The statement by Chief Justice Iftikhar Chaudhry

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The Independent Online

“The whole of the judiciary of Pakistan is struggling for the supremacy of the constitution. The Provisional Constitutional Order (PCO)|issued by General Musharraf has been declared a step to interfere in the independence of the judiciary, and therefore a judicial ‘restraining’ order against it had been issued by a seven-member bench of the Supreme Court, which has to be respected and enforced.

"Any action by the government after the passing of this order is illegal, including the detention of lawyers and members of civil society whose only sin is that they opposed the emergency and the PCO. Up to 13 justices of the Supreme Court of Pakistan have refused to take an oath under the PCO. Yesterday morning,the judges of the Supreme Court were stopped as they sought to carry out their judicial duty, including the hearing of a case by the full court regarding the PCO, about which the restraining order had been passed.

"This order has been passed and those who defy it, defy the constitution. I and all the judges of the Supreme Court were exercising our jurisdiction in accordance with the law and constitution and are determined to do so in the future.”

Judge who angered the general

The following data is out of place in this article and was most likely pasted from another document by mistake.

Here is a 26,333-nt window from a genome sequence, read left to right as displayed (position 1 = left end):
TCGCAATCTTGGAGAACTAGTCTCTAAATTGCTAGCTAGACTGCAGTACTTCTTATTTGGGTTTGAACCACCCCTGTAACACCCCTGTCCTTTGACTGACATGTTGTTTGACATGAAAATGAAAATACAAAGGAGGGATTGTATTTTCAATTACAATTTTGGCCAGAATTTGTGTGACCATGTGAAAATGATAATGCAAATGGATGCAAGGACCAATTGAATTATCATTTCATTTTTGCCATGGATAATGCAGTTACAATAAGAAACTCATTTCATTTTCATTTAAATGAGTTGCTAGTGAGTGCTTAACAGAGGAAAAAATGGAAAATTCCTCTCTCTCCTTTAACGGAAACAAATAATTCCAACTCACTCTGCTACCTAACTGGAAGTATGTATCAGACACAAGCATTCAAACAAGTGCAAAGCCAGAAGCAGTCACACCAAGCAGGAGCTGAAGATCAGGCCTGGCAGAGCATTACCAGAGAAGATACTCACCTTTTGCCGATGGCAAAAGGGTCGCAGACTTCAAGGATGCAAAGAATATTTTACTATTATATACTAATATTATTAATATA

Until earlier this year Iftikhar Chaudhry was a high-ranking judge with a low profile. That changed overnight. On 9 March, when Pervez Musharraf suspended the Chief Justice, he set in train a series of events that catapulted Mr Chaudhry into the international spotlight and transformed him into a figure of defiance and resistance against the excesses of the |military government.

General Musharraf claimed he was suspending the Chief Justice because of alleged nepotism but most observers believe it was because the judge had made a series of rulings against the government.

After Mr Chaudhry, 58, was reinstated by a decision of his fellow justices on the Supreme Court in July, he continued to make rulings that angered General Musharraf. Perhaps |of greatest aggravation, the Supreme Court said it would consider a case challenging General Musharraf’s eligibility to stand for election as President while still holding the |position as head of the armed forces. The court ruled that the election should go ahead and General Musharraf duly won.

When word reached General Musharraf that the court was still poised to rule against him |the President decided to act once and for all.

Andrew Buncombe